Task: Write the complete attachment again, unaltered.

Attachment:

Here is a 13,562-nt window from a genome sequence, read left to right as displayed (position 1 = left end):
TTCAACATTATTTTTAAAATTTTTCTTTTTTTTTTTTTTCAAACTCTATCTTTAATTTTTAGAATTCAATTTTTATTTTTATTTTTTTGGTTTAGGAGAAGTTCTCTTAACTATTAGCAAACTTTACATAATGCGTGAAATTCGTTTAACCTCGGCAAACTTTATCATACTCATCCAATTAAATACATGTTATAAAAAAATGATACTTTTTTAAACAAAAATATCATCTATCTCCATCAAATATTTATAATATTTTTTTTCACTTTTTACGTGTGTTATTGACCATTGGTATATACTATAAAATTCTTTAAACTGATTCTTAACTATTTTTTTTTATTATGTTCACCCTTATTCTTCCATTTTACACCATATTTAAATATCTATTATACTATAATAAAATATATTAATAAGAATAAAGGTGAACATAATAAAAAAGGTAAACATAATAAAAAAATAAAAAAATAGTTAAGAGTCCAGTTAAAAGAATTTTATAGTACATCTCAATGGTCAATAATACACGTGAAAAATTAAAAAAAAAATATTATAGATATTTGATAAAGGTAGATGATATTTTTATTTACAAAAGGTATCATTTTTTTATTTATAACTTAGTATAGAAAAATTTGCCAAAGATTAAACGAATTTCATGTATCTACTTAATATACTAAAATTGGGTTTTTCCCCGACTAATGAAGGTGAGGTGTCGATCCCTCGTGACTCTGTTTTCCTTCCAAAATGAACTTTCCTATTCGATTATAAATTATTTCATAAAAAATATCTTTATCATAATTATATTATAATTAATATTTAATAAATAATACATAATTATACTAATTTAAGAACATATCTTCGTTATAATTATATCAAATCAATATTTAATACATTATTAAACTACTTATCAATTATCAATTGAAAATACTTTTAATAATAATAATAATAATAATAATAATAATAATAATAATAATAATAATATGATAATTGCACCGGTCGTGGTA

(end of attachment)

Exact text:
Here is a 13,562-nt window from a genome sequence, read left to right as displayed (position 1 = left end):
TTCAACATTATTTTTAAAATTTTTCTTTTTTTTTTTTTTCAAACTCTATCTTTAATTTTTAGAATTCAATTTTTATTTTTATTTTTTTGGTTTAGGAGAAGTTCTCTTAACTATTAGCAAACTTTACATAATGCGTGAAATTCGTTTAACCTCGGCAAACTTTATCATACTCATCCAATTAAATACATGTTATAAAAAAATGATACTTTTTTAAACAAAAATATCATCTATCTCCATCAAATATTTATAATATTTTTTTTCACTTTTTACGTGTGTTATTGACCATTGGTATATACTATAAAATTCTTTAAACTGATTCTTAACTATTTTTTTTTATTATGTTCACCCTTATTCTTCCATTTTACACCATATTTAAATATCTATTATACTATAATAAAATATATTAATAAGAATAAAGGTGAACATAATAAAAAAGGTAAACATAATAAAAAAATAAAAAAATAGTTAAGAGTCCAGTTAAAAGAATTTTATAGTACATCTCAATGGTCAATAATACACGTGAAAAATTAAAAAAAAAATATTATAGATATTTGATAAAGGTAGATGATATTTTTATTTACAAAAGGTATCATTTTTTTATTTATAACTTAGTATAGAAAAATTTGCCAAAGATTAAACGAATTTCATGTATCTACTTAATATACTAAAATTGGGTTTTTCCCCGACTAATGAAGGTGAGGTGTCGATCCCTCGTGACTCTGTTTTCCTTCCAAAATGAACTTTCCTATTCGATTATAAATTATTTCATAAAAAATATCTTTATCATAATTATATTATAATTAATATTTAATAAATAATACATAATTATACTAATTTAAGAACATATCTTCGTTATAATTATATCAAATCAATATTTAATACATTATTAAACTACTTATCAATTATCAATTGAAAATACTTTTAATAATAATAATAATAATAATAATAATAATAATAATAATAATAATAATATGATAATTGCACCGGTCGTGGTA